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Xavier University of Louisiana    
 
    
 
  Nov 21, 2017
 
University Catalog 2016-2017 [ARCHIVED CATALOG]

Colleges of Arts and Sciences


College of Arts and Sciences

Administration Building 110 - (504) 520-7652 - http://www.xula.edu/cas/index.html

The College of Arts and Sciences (CAS) consists of six Academic Divisions comprised of twenty-one Academic Departments which together with the College Deans share responsibility for the quality and integrity of the academic programs of the College and fidelity to Xavier’s mission.

The CAS Dean’s Office provides service to faculty and students on matters pertaining to teaching and learning including curricula, academic progress, and degree requirements. The office staff is accountable for implementation of established policies and procedures found in this University Catalog.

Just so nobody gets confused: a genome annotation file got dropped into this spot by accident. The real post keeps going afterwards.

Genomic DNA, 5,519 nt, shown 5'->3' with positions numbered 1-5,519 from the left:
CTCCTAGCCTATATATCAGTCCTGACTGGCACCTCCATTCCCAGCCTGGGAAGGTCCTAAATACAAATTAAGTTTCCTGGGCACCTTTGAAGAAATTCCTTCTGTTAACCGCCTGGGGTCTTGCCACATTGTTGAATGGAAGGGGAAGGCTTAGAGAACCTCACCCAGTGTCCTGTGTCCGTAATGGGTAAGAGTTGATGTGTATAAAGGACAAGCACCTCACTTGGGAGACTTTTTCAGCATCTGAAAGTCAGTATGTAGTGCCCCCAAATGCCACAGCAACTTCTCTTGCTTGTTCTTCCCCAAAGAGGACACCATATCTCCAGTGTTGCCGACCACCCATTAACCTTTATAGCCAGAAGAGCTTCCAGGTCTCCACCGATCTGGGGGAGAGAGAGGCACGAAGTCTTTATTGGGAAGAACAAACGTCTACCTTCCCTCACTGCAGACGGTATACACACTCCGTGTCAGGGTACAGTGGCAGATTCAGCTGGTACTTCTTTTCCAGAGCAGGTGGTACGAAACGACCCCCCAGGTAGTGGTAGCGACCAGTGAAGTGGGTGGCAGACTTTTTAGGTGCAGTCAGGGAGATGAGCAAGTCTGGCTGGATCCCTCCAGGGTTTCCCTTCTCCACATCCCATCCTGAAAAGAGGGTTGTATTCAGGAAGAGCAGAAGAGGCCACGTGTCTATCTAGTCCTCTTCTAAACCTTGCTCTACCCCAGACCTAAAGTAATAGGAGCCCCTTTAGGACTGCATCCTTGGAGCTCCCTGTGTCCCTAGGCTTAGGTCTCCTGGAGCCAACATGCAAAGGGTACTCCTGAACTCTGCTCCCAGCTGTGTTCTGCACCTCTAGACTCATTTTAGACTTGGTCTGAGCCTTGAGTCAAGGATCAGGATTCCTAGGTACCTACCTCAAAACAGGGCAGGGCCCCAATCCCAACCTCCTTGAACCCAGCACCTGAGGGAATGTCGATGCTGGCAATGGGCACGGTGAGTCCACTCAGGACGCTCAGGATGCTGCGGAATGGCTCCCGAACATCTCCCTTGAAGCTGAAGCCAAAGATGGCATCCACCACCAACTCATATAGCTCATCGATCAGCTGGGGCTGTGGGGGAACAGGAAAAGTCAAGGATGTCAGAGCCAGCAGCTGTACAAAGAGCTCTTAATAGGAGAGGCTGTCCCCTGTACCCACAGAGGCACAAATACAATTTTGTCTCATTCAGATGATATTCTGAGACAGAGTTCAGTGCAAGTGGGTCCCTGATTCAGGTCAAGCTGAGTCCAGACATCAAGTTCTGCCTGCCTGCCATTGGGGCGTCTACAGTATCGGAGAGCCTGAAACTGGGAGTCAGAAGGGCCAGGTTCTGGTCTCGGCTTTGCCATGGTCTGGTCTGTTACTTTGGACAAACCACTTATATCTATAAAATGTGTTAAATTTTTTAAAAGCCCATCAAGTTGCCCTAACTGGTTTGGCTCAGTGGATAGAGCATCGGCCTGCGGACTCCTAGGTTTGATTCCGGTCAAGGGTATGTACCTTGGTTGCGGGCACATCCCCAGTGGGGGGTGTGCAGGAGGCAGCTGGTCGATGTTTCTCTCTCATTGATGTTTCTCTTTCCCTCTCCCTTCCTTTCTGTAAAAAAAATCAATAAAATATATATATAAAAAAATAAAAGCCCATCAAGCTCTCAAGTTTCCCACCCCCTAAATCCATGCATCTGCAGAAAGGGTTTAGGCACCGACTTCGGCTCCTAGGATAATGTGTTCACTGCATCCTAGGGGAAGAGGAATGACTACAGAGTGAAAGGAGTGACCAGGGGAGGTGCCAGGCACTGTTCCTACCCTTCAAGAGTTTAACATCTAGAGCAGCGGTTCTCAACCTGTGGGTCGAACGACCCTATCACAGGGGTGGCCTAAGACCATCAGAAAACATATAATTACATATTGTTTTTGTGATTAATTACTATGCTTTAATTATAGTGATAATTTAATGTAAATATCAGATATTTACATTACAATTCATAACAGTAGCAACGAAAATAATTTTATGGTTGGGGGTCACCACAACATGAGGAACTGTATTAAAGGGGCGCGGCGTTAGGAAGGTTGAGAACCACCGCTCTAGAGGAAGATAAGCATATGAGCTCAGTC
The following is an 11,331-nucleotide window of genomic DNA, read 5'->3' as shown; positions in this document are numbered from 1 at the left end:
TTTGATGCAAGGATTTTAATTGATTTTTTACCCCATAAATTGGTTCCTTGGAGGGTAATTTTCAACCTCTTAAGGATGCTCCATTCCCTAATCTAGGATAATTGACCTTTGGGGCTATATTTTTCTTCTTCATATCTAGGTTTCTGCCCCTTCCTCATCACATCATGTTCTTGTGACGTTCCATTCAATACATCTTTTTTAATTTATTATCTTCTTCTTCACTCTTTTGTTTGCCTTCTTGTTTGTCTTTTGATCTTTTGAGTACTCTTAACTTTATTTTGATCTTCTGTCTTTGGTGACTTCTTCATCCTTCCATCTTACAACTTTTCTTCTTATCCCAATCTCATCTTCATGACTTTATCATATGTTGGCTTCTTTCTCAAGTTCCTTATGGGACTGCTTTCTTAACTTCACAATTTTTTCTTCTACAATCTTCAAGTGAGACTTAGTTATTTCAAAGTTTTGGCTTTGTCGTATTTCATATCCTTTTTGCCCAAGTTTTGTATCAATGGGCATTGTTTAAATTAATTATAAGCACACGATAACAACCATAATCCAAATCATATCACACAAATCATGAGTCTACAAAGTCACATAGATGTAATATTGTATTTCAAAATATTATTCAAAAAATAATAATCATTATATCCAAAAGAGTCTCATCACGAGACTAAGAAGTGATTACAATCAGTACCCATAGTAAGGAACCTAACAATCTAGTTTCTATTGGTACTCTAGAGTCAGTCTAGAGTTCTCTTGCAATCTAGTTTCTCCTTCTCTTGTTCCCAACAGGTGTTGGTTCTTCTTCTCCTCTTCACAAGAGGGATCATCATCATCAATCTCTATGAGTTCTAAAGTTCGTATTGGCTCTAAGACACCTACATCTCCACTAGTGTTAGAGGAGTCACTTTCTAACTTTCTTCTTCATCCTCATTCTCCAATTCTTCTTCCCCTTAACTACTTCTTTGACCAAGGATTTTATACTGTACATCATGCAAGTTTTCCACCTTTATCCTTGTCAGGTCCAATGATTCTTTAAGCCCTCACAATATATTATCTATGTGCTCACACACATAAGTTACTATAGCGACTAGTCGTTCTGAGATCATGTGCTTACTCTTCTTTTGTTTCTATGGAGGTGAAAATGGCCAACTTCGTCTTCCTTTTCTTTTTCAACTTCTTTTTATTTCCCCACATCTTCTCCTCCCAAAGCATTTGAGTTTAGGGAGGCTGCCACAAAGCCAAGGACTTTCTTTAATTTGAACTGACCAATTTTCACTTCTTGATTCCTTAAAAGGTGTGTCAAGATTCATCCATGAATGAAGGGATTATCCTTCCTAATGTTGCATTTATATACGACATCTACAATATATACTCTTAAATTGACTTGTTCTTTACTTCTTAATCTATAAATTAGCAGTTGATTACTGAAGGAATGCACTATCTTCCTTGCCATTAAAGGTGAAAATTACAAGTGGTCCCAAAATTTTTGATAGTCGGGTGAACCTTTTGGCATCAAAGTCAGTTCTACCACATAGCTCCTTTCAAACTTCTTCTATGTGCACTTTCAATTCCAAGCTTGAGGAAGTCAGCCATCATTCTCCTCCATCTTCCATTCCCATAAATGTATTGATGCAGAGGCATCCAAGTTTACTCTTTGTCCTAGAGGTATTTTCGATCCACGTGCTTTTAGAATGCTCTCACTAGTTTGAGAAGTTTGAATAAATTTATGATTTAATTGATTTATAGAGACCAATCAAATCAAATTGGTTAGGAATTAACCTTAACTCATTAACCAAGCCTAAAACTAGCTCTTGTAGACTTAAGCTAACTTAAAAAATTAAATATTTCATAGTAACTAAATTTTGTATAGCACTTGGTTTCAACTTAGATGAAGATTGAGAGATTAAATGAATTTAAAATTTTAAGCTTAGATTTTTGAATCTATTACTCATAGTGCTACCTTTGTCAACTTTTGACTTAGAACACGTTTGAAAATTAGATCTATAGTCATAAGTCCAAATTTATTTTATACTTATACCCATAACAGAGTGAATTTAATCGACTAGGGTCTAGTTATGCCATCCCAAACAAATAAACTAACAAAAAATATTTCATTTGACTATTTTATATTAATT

Through the CAS Academic and Planning Councils, the Dean’s Office provides oversight of the college core curriculum as well as departmental/divisional and interdisciplinary curricula. This includes provision for assessment at all levels within the college as well as monitoring all programmatic and attitudinal university-wide assessment procedures.

An academic faculty member in the student’s major is appointed as an advisor to assist each student in registering for appropriate courses and in determining academic progress. Students who are uncertain about a major or who are not making satisfactory academic progress in their chosen major are temporarily assigned as “Deciding Majors.”

CAS Divisions and Departments

Biological and Public Health Sciences 

Biology 
Public Health Sciences 

Business 
Education and Counseling 
Fine Arts and Humanities 

Art 
English 
History 
Languages 
Music 
Philosophy 
Theology